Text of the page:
Despite the well-developed work around the ESG themes, the deep analysis of companies under consideration and the strategy's long-term nature, Grosskopf said he still faces skeptics.

“It's one thing to be a skeptic, it's another to completely ignore the investment opportunities that are emerging,” he said. “If you think of vehicles, the entire capital spend within the industry is moving away from diesel and combustion toward hybrid and electric. For skeptics, my case is simply that you need to have exposure here.”

“Working with companies on the environmental and social impact issues of their operations provides you with a wealth of insight in terms of how these issues play out within industries,” he said. ■

The commentaries contained herein are provided as a general source of information based on information available as of Feb. 28, 2018, and should not be considered as personal investment advice or an offer or solicitation to buy and/or sell securities. Every effort has been made to ensure accuracy in these commentaries at the time of publication; however, accuracy cannot be guaranteed. Market conditions may change and the manager accepts no responsibility for individual investment decisions arising from the use of or reliance on the information contained herein. Investors are expected to obtain professional investment advice.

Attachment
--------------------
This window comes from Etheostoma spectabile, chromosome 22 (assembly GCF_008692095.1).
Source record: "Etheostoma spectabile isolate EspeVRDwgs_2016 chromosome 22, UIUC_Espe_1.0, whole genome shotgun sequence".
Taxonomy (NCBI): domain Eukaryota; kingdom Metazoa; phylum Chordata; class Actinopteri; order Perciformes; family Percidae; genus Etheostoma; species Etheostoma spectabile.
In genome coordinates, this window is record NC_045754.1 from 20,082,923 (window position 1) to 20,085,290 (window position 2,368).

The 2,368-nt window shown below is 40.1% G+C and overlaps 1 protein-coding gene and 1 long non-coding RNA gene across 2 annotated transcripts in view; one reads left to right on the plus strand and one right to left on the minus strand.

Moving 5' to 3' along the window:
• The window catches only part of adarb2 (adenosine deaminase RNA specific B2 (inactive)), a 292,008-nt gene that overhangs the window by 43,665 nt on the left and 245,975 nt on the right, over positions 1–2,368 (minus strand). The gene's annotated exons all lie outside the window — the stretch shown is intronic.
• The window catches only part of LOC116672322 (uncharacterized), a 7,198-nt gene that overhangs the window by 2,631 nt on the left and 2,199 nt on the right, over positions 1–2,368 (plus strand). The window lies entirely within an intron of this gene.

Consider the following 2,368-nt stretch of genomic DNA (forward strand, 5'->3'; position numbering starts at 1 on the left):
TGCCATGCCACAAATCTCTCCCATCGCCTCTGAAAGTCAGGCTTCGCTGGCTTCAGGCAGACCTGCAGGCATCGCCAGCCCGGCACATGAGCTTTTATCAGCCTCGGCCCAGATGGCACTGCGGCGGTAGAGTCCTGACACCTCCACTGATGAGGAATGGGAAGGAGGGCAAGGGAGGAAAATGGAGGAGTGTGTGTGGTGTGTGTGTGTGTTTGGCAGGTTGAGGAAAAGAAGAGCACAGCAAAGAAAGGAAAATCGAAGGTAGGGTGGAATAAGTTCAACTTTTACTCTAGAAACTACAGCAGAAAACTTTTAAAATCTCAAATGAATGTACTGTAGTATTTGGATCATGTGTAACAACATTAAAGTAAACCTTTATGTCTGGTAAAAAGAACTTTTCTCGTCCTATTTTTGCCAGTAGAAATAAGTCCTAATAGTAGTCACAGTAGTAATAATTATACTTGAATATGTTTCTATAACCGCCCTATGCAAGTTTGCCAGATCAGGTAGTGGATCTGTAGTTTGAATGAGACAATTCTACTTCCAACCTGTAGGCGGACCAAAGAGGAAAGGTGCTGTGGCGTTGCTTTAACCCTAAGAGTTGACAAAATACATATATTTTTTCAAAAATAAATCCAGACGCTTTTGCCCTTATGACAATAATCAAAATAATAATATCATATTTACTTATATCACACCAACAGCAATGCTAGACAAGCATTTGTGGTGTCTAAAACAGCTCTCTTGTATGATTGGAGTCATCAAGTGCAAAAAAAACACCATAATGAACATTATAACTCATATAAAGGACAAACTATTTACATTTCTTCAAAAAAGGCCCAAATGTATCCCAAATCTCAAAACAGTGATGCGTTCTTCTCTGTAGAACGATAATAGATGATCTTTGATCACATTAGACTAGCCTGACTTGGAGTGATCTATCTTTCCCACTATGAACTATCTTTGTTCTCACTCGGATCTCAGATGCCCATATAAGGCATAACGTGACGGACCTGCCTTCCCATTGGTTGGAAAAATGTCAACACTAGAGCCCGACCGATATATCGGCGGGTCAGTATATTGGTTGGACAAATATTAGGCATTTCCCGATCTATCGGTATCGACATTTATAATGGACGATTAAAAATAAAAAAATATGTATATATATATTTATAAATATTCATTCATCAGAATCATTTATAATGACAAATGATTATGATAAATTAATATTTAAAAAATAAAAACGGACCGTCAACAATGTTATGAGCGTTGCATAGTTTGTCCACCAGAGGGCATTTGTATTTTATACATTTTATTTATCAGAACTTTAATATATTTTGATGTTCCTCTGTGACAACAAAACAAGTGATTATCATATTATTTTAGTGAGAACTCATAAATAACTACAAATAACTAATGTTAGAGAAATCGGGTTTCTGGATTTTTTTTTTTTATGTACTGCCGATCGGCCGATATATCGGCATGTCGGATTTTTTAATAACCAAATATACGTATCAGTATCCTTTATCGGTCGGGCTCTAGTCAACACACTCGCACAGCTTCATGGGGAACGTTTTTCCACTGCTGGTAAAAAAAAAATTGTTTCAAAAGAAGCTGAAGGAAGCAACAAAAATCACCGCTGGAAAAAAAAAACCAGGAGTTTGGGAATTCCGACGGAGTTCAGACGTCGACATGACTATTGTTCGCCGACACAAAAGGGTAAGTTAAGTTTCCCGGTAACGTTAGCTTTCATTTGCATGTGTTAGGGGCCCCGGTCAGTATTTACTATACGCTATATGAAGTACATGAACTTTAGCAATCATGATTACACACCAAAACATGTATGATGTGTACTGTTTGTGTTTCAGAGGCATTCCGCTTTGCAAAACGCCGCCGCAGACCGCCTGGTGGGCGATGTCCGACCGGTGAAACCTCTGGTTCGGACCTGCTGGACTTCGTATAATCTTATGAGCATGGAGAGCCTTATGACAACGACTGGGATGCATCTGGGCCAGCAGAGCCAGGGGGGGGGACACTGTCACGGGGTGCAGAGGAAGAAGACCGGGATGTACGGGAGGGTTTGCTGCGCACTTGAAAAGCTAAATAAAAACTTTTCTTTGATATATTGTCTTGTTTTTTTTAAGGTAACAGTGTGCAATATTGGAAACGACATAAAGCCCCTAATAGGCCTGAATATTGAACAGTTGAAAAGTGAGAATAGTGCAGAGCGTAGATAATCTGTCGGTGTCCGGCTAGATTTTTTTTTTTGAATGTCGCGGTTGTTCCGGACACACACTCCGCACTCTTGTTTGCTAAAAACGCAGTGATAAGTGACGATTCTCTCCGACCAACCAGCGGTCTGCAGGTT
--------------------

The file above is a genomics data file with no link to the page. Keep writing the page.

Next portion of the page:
References to specific securities are presented to illustrate the application of our investment philosophy only, do not represent all of the securities purchased, sold or recommended for the portfolio, and it should not be assumed that investments in the securities identified were or will be profitable and should not be considered recommendations by AGF Investments.
AGF Investments is a group of wholly owned subsidiaries of AGF Management Limited, a Canadian reporting issuer. The subsidiaries included in AGF Investments are AGF Investments Inc. (AGFI), AGF Investments America Inc. (AGFA), Highstreet Asset Management Inc. (Highstreet), AGF Asset Management (Asia) Limited (AGF AM Asia) and AGF International Advisors Company Limited (AGFIA).

AGFA is a registered advisor in the U.S. AGFI and Highstreet are registered as portfolio managers across Canadian securities commissions. AGFIA is regulated by the Central Bank of Ireland and registered with the Australian Securities & Investments Commission. AGF AM Asia is registered as a portfolio manager in Singapore. The subsidiaries that form AGF Investments manage a variety of mandates comprised of equity, fixed income and balanced assets.

This sponsored investment insights is published by the P&I Content Solutions Group, a division of Pensions & Investments. The content was not written by the editors of the newspaper, Pensions & Investments, and does not represent the views of the publication, or its parent company, Crain Communications.